We should not dwell on our differences, we must accentuate what we have in common. The differences will take care of themselves if we love one another.

The following are necessary if we are to experience unity in the church and community: humility, tolerance, forgiveness, patience, love and acceptance of difference. The author of the Letters to the Ephesians and Colossians write:

I therefore, a prisoner for the Lord, beg you to lead a life worthy of the calling to which you have been called,  with all lowliness and meekness, with patience, forbearing one another in love,  eager to maintain the unity of the Spirit in the bond of peace (Ephesians 4:1-3)

Put on then, as God's chosen ones, holy and beloved, compassion, kindness, lowliness, meekness, and patience,  forbearing one another and, if one has a complaint against another, forgiving each other; as the Lord has forgiven you, so you also must forgive.  And above all these put on love, which binds everything together in perfect harmony (Colossians 3:12-14)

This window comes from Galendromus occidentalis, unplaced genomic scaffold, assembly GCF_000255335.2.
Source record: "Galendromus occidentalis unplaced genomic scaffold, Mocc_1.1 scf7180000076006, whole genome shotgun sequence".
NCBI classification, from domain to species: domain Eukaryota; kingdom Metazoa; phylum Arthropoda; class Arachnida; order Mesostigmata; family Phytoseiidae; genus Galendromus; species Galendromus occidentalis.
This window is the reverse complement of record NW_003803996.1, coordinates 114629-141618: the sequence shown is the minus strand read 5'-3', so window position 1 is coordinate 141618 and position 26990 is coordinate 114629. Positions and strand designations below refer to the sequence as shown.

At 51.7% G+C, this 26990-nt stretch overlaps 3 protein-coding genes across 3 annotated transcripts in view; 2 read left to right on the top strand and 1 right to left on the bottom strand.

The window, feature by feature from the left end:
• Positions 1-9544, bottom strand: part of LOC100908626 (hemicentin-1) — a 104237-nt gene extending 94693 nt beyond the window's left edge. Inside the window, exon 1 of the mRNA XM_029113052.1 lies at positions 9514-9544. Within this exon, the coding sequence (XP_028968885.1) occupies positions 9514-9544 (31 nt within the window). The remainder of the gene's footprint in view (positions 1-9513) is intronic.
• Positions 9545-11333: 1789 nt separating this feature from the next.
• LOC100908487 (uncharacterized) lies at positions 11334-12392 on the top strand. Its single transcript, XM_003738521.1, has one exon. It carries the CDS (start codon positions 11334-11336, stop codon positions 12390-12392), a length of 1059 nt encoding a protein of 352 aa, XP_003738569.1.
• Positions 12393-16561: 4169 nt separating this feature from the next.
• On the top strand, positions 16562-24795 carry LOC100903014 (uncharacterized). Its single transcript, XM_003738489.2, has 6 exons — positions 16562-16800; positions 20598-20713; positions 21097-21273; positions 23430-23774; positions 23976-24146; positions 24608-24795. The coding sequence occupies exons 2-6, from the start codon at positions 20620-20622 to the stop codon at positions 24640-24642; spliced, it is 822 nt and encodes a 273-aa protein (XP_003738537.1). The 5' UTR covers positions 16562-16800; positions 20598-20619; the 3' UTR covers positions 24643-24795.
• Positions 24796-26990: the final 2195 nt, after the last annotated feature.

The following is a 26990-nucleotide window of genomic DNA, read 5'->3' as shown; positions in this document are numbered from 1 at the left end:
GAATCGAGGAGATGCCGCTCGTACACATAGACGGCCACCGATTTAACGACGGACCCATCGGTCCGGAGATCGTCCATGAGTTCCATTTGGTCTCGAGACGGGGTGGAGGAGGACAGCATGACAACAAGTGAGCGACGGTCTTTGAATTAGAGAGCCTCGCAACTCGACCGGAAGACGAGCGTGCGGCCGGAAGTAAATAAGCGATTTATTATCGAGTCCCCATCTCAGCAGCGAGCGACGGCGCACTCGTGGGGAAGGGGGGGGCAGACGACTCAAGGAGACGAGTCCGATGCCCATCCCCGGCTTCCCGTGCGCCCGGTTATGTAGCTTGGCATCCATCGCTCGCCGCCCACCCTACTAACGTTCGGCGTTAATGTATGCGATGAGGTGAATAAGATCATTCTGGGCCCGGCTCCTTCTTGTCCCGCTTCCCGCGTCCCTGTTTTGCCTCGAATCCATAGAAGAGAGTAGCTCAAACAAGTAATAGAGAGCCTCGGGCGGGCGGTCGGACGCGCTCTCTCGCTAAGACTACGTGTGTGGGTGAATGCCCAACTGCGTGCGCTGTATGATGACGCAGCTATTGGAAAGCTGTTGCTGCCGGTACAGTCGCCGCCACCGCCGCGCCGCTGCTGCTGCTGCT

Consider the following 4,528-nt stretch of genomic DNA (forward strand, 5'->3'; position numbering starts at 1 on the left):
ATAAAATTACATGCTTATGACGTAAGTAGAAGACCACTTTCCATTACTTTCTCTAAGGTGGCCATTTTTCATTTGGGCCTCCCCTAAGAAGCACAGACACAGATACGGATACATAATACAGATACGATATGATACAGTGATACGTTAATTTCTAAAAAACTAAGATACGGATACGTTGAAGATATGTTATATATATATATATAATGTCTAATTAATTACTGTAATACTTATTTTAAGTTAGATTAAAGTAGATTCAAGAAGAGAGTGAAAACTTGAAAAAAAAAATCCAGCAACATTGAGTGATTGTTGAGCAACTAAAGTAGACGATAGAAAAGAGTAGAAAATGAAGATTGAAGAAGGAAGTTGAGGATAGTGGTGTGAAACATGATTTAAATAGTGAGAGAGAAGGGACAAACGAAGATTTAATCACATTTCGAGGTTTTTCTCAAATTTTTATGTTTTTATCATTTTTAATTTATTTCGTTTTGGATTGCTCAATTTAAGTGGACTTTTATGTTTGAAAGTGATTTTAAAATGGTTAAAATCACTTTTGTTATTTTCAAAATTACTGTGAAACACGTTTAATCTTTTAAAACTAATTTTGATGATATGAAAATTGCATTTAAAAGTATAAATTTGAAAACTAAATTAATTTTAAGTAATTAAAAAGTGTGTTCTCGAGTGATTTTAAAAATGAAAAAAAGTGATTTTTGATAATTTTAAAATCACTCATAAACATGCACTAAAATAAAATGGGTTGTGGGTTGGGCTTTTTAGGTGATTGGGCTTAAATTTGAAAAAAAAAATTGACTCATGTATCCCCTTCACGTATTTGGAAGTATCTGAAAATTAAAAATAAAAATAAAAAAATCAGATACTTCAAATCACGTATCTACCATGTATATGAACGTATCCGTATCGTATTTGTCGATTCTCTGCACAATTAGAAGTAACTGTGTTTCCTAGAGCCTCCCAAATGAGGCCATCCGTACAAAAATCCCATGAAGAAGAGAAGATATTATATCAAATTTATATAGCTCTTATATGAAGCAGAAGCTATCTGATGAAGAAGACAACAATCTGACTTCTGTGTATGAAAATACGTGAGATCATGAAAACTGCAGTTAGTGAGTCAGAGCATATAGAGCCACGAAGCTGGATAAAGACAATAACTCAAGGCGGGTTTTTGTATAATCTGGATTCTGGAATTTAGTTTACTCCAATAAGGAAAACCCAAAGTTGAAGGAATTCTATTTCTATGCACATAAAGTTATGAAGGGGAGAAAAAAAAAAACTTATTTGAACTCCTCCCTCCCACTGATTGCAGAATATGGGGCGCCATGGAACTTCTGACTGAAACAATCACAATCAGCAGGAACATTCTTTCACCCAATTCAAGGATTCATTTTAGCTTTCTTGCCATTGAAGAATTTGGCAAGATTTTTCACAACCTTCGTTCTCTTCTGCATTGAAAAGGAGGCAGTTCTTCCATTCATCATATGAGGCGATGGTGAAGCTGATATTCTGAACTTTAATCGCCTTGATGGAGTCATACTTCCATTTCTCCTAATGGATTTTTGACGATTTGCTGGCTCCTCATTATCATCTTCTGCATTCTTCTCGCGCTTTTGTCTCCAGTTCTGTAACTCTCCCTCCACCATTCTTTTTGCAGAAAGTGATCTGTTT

Unity is not something that happens by chance. The quest for unity must be intentional. Living in unity means acceptance of one another. It calls for trust and respect. We must be willing to share all our resources with each other. We must reject prejudice and discrimination of any kind. We must avoid favourtism and partiality in our business and social relationships. We must have the courage and the will to cross all racial, social, religious, economic and political barriers that separate and divide us. It means loving each person as Christ loves and accepts us (John 13:34-35).